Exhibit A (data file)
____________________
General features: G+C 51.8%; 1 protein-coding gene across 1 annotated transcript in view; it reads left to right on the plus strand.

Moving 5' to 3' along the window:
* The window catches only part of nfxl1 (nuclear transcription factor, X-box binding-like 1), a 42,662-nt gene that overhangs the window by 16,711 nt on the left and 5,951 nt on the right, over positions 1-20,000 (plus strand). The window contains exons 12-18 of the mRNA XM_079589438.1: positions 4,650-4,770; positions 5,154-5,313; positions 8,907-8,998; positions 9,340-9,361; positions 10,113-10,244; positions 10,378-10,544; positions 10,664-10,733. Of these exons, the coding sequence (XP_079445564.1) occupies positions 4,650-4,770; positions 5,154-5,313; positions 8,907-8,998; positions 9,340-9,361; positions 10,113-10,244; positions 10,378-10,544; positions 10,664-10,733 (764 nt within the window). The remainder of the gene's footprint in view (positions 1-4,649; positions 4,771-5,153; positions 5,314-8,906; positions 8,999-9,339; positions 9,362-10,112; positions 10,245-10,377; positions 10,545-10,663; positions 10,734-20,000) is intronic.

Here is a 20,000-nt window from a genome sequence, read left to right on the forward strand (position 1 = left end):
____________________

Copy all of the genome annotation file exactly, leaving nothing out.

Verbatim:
General features: G+C 51.8%; 1 protein-coding gene across 1 annotated transcript in view; it reads left to right on the plus strand.

Moving 5' to 3' along the window:
* The window catches only part of nfxl1 (nuclear transcription factor, X-box binding-like 1), a 42,662-nt gene that overhangs the window by 16,711 nt on the left and 5,951 nt on the right, over positions 1-20,000 (plus strand). The window contains exons 12-18 of the mRNA XM_079589438.1: positions 4,650-4,770; positions 5,154-5,313; positions 8,907-8,998; positions 9,340-9,361; positions 10,113-10,244; positions 10,378-10,544; positions 10,664-10,733. Of these exons, the coding sequence (XP_079445564.1) occupies positions 4,650-4,770; positions 5,154-5,313; positions 8,907-8,998; positions 9,340-9,361; positions 10,113-10,244; positions 10,378-10,544; positions 10,664-10,733 (764 nt within the window). The remainder of the gene's footprint in view (positions 1-4,649; positions 4,771-5,153; positions 5,314-8,906; positions 8,999-9,339; positions 9,362-10,112; positions 10,245-10,377; positions 10,545-10,663; positions 10,734-20,000) is intronic.

Here is a 20,000-nt window from a genome sequence, read left to right on the forward strand (position 1 = left end):